These facts are the reason why the “Beyond “Issue” Books–Unpacking Mental Health Issues in Middle Grade and Young Adult Literature” session presented by Kristina McBride, Jody Casella, Liz Coley, and Natalie D. Richards provided insight on a topic that should not be ignored by any educator. As the session began, McBride noted that, “We don’t have the answers. We are just here to start the dialogue.” During the session, it was explained that students often want help, but do not know how to reach out or explain their needs. They can be quite secretive. Most students will not tell what their problems are. In fact, they may know that they have a problem. Although counselors can help, school librarians can be essential in helping students to heal through bibliotherapy by connecting them with books that are related to their issues.

The presenters challenged attendees to distinguish between Issue Books and Books with Issues. Issue Books have plots that revolve around a particular topic and how a character deals with the circumstances presented by the “issue” or problem. On the contrary, Books with Issues focus on a topic, and a character may just have an “issue” inside the story. The entire storyline will not revolve around the issue. For example, in Thin Space by Jodi Casella, the main character is grieving over the death of his brother. The main character in I’ll Give You the Sun by Jandy Nelson is also grieving. Still, this grief is only mentioned briefly well into the book.

The presenters explained that sometimes it is more appropriate to give a student that is experiencing or knows someone experiencing a mentor health issue a Book with an Issue rather than an Issue Book because the Issue Book may present the topic in a manner that is too aggressive for the student. Issue Books are best presented after students are able to cope with the problem. Books with an Issue enable students to address issues with a “window into the problem” rather than “mirroring” issues that they currently do not desire to cope with.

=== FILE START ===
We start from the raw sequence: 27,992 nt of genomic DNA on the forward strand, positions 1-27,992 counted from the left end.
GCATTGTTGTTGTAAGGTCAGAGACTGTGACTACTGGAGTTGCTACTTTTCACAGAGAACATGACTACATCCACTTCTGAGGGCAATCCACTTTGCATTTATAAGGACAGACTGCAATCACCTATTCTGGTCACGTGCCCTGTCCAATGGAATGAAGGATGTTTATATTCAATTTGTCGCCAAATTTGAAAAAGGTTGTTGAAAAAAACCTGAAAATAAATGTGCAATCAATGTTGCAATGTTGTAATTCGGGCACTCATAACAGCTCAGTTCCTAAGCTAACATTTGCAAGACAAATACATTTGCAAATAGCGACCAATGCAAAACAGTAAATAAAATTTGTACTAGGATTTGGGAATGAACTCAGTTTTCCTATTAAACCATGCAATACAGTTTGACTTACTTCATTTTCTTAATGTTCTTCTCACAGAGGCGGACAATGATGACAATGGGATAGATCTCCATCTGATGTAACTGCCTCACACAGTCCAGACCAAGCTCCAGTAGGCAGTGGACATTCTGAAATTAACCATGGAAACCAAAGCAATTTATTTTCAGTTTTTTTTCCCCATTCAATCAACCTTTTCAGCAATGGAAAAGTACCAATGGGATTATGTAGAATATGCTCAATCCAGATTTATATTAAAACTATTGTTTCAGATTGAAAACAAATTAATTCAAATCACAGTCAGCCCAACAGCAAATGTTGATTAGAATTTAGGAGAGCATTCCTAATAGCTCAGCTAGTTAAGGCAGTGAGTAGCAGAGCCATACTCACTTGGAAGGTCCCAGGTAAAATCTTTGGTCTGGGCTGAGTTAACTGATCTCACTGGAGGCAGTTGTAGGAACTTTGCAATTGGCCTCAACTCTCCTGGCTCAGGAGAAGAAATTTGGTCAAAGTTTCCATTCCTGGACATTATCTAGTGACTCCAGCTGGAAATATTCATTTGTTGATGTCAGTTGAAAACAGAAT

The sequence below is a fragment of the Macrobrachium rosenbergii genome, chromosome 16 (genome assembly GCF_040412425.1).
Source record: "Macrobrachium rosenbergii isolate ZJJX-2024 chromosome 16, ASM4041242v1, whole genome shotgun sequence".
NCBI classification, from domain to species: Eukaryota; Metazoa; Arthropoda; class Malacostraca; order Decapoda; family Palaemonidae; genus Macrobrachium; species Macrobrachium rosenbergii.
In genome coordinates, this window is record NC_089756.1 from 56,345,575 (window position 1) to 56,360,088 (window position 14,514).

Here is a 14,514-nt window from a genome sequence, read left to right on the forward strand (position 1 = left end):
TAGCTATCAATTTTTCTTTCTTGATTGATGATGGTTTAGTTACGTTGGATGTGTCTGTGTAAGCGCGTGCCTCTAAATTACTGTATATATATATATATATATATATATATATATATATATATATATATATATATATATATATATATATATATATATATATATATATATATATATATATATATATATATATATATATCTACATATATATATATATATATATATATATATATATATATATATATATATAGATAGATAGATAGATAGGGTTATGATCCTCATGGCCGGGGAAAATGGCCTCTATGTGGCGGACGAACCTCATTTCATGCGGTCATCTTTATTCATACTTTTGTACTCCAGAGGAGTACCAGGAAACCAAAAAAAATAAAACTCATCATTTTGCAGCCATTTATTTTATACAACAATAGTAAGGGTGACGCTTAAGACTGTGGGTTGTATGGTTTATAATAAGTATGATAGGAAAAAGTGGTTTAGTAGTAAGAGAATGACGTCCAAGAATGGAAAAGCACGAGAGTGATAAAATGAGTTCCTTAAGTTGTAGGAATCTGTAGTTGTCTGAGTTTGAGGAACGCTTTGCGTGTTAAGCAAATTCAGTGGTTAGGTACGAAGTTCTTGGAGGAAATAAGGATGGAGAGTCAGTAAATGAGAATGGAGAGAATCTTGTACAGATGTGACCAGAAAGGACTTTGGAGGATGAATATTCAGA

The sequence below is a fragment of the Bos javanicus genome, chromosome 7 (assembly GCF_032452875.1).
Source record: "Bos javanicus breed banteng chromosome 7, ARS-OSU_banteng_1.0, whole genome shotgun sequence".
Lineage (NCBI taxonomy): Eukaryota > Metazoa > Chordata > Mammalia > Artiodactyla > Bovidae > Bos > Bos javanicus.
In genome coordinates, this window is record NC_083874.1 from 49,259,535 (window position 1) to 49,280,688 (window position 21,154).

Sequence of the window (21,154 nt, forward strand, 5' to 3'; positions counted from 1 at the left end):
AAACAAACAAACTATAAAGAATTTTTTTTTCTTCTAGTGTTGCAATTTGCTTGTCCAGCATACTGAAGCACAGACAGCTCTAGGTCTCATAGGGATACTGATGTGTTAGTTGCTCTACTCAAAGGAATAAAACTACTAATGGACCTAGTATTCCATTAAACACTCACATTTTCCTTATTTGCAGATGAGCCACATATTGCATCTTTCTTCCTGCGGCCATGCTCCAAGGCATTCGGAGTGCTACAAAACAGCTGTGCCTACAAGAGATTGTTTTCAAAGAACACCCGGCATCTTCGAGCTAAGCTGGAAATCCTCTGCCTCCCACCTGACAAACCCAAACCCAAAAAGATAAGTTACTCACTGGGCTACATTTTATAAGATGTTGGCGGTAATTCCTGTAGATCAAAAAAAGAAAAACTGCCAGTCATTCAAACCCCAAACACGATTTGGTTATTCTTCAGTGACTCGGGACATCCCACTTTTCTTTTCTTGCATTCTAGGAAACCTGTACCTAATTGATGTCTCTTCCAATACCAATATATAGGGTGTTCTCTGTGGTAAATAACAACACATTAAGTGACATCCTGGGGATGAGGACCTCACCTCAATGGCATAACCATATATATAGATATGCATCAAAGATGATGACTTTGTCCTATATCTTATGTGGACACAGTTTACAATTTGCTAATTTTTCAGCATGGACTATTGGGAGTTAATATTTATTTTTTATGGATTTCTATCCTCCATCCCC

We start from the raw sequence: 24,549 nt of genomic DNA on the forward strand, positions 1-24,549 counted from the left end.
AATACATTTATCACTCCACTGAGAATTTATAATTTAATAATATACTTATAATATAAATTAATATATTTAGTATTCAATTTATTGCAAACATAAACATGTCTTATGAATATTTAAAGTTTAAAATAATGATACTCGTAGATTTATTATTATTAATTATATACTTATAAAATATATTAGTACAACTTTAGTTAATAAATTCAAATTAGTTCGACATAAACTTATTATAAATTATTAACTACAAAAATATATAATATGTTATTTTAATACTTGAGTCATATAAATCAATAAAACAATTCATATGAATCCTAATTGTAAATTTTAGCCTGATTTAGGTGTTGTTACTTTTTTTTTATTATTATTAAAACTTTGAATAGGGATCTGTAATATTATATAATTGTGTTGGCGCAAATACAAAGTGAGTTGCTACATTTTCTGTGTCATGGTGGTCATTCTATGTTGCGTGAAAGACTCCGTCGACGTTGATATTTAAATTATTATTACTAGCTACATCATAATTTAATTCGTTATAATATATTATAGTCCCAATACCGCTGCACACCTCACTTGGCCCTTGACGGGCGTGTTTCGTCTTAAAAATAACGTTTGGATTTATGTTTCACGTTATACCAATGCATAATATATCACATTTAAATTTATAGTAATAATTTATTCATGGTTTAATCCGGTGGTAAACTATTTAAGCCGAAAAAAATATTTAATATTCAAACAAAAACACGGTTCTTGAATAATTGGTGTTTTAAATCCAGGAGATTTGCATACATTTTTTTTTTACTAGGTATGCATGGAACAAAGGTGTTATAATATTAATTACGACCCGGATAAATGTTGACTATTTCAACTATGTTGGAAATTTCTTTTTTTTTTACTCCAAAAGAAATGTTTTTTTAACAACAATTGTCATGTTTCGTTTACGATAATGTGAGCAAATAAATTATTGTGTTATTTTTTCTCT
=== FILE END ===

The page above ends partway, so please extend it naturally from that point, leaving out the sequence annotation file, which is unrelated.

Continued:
There was so much presented during the session. I have only provided a brief summary. (Please excuse my typos.) I admire the presenters for addressing the topic of mental illness because there is not enough awareness about how mental health is affecting youth. Each of the presenters write stories that included characters that are experiencing mental illness. They asserted that there are many lists of books that are about issues. Yet it is difficult to identify the books that include the issues in subplots.

School librarians need to be able to identify both Issue Books and Books with Issues. If we are able to address mental health openly, then we as a society can begin to stop the marginalization of the youth that so desperately need our help. You can view a list of books compiled by the presenters by going to the following document:


National Alliance on Mental Illness. (2015). Mental health facts: Children & teens. Retrieved from

AASL 2015 Resources


Here are my resources for the 2015 AASL conference. I was pleased to be able to present with my children about virtual learning opportunities. Here is a handout that you can refer to in the future.

Here the beginnings of the virtual learning commons that I designing with my UNT students:

Here is a copy of the presentations:

Get a Free Leadership Practices Inventory Assessment (LPI)


If you are currently a school librarian, I would love for you to participate in my online study.  I am conducting a study to determine the relationships among the variables resilience, self- perceived leadership potential, self-perceived impact on learning, and school climates. If you agree to participate, it is expected that the process will take no more than 45 minutes to complete.  After completing the initial survey (20-30 minutes) on a Qualtrics website, you will receive an email with directions for accessing the Leadership Practices Inventory (15 minutes) within 24 hours.

If you decide to participate, you will be compensated for participating in this study by receiving a copy of your Leadership Practices Inventory (LPI)-Self score when the study is complete. This assessment typically costs $50.

Please go to if you are interested in participating. This website contains more information about the study. You can also complete the initial survey after reading all of the information about the study.

Thank you for your consideration…


Welcome to my new blog. I can not say that I am much of a writer. However, I wanted to share some of my experiences. I also needed a place to put my presentations for the conferences that I participate in. I am hoping to make a post a least once a month. We will see!